New evidence that higher caffeine and urate levels are protective against Parkinson’s disease
Two purines, caffeine and urate, have been associated with a reduced risk of Parkinson’s disease (PD) in multiple study groups and populations. Analysis of data from the Harvard Biomarkers Study shows that lower levels of caffeine consumption and lower blood urate are inversely associated with PD, strengthening the links between caffeine intake and urate levels and PD, reports a study in the Journal of Parkinson’s Disease (JPD).
“Both caffeine and urate possess neuroprotective properties via adenosine receptor antagonist and antioxidant actions, respectively,” explained lead investigator Rachit Bakshi, Ph.D., Department of Neurology, Massachusetts General Hospital, and Harvard Medical School, Boston, MA. “They both have protective properties in animal models of PD, raising the possibility of their disease-slowing potential.”
Researchers therefore investigated whether these reduced risk factors are associated with PD in participants in the Harvard Biomarkers Study (HBS), which is a longitudinal study designed to accelerate the discovery and validation of molecular diagnostic and progression markers of early-stage PD.
Investigators conducted a cross-sectional, case-control study of 369 individuals with idiopathic PD and 197 healthy controls from the full HBS cohort. Urate was measured in plasma samples collected at each participant’s initial HBS visit. Caffeine intake was also assessed at each participant’s initial HBS visit using a semi-quantitative questionnaire. The questionnaire queried participants’ usual consumption of caffeinated and decaffeinated coffee, tea, and soft drinks during the previous 12 months in standard volumes (cups for coffee and tea and cans for soft drinks) with nine possible frequencies ranging from never to six or more per day.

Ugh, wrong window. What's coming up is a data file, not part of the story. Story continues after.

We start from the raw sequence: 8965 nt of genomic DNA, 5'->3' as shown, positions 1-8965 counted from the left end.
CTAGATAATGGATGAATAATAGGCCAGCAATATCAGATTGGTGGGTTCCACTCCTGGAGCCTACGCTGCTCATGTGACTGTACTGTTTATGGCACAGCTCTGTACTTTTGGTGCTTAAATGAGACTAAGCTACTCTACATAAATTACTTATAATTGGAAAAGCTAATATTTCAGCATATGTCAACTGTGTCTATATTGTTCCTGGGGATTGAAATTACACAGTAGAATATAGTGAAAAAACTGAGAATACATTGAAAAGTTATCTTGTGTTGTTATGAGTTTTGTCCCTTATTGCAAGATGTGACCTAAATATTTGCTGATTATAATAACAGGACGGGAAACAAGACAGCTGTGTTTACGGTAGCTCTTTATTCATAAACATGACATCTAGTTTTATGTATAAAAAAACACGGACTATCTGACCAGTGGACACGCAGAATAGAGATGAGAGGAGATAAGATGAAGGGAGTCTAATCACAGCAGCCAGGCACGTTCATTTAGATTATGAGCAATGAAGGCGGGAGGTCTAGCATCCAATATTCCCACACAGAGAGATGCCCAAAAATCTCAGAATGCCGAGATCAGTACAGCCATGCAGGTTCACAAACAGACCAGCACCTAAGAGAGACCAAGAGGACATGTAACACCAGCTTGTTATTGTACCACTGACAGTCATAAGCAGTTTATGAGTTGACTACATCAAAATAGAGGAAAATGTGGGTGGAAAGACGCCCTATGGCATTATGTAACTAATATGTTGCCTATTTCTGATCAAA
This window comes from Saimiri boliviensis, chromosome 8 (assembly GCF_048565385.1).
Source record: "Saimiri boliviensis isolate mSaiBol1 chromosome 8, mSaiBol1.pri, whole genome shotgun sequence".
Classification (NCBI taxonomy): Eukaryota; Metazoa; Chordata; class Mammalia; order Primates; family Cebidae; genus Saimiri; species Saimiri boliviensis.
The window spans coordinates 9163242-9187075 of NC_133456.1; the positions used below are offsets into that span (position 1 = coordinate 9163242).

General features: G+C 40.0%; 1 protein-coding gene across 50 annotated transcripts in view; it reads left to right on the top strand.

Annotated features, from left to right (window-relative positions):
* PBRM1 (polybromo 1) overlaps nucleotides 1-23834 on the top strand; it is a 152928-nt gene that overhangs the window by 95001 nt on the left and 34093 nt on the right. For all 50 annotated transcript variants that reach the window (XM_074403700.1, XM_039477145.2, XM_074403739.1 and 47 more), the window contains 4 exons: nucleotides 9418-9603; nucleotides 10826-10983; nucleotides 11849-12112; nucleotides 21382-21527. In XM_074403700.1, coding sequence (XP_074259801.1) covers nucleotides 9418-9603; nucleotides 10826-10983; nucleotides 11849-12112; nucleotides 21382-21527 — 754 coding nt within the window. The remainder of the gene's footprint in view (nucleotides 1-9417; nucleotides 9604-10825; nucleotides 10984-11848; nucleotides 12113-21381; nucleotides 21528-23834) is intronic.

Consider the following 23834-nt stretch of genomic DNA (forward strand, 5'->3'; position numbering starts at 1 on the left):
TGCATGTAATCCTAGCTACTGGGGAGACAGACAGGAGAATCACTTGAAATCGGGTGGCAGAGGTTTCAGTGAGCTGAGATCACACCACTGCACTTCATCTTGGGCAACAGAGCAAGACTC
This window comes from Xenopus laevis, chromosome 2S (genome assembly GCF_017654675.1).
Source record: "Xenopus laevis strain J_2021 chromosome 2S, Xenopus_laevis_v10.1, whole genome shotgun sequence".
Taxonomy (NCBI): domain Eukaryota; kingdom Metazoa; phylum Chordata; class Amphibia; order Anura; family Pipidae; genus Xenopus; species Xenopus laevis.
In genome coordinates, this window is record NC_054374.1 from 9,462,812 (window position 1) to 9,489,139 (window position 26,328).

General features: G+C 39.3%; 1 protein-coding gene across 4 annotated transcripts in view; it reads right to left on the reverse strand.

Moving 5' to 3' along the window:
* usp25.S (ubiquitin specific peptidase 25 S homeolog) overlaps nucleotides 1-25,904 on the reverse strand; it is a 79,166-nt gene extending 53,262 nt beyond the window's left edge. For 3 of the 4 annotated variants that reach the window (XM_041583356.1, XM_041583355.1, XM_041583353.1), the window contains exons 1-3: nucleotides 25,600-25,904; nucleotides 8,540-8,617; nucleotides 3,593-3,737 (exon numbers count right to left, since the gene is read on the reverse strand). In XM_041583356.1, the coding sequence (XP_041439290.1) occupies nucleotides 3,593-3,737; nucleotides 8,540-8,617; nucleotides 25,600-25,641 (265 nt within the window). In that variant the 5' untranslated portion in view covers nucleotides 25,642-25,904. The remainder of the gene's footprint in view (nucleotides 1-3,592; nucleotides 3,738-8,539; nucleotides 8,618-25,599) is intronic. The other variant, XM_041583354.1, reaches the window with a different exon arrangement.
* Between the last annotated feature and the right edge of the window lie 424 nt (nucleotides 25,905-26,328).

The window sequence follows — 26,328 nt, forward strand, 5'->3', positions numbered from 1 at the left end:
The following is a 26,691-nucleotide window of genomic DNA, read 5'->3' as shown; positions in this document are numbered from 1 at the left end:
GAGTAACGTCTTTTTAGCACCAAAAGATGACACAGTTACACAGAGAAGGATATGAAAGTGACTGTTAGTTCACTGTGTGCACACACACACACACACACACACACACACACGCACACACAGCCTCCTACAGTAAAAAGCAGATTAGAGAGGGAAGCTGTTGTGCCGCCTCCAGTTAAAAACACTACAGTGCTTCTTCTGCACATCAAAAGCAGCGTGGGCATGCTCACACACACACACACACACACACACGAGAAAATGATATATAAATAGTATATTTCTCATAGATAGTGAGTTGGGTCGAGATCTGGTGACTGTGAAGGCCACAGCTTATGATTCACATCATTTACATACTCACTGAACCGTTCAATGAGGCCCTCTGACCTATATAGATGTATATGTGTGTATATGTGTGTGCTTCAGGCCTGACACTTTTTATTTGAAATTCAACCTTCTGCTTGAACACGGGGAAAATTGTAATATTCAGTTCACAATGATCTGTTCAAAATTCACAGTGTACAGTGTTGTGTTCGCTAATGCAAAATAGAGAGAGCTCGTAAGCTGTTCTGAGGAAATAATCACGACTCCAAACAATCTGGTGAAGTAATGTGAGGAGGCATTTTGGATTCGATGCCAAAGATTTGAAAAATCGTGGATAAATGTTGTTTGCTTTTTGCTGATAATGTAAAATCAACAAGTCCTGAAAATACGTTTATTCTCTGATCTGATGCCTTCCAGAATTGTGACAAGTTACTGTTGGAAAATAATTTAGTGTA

Caffeine intake was lower in idiopathic PD patients compared to healthy controls. The odds of having PD decreased significantly with increasing caffeine consumption in a concentration-dependent manner across quintiles of caffeine consumption, adjusting for age, sex, BMI, and plasma urate. Compared with the lowest caffeine consumption quintile, the prevalence of PD was over 70 percent lower in the highest quintile. A strong inverse association was also observed with plasma urate levels both in males and females. An equally large association between urate and PD risk was observed among women, in contrasts with most prior studies of the association between urate and idiopathic PD stratified by sex. These findings support the generalizability of discoveries made with this cohort, which is well suited for deep analysis of relationships between dietary factors, genes, established and novel biomarkers, and clinical phenotypes of PD.
“The strength of this new study relates to the robust approach, including the large and carefully followed cohort of people living with PD and the comprehensive set of outcome measures. It is an important basis to further develop future disease-modifying approaches to slow down the decline of this otherwise relentlessly progressive condition,” added Prof. Bas Bloem, Co-Editor-in-Chief of the journal.
The investigators caution that a recent large clinical trial of a urate-elevating treatment failed to demonstrate a benefit for people with PD over months to years. Thus, even though the current study strengthens the link between PD and lower urate levels, strategies to raise them may be harmful and cannot be recommended. Caffeine has yet to be rigorously studied in a long-term PD trial, therefore increasing one’s caffeine intake cannot be recommended. Nevertheless, people who currently enjoy caffeine in coffee or tea may take additional pleasure in knowing of its therapeutic even if unproven potential, they point out.
“Identifying factors that are linked to lower likelihood of PD, such as caffeine consumption, offer a unique opportunity to understand the disease, and if the link were causal, then possibly to slow the disease,” concluded Dr. Bakshi.
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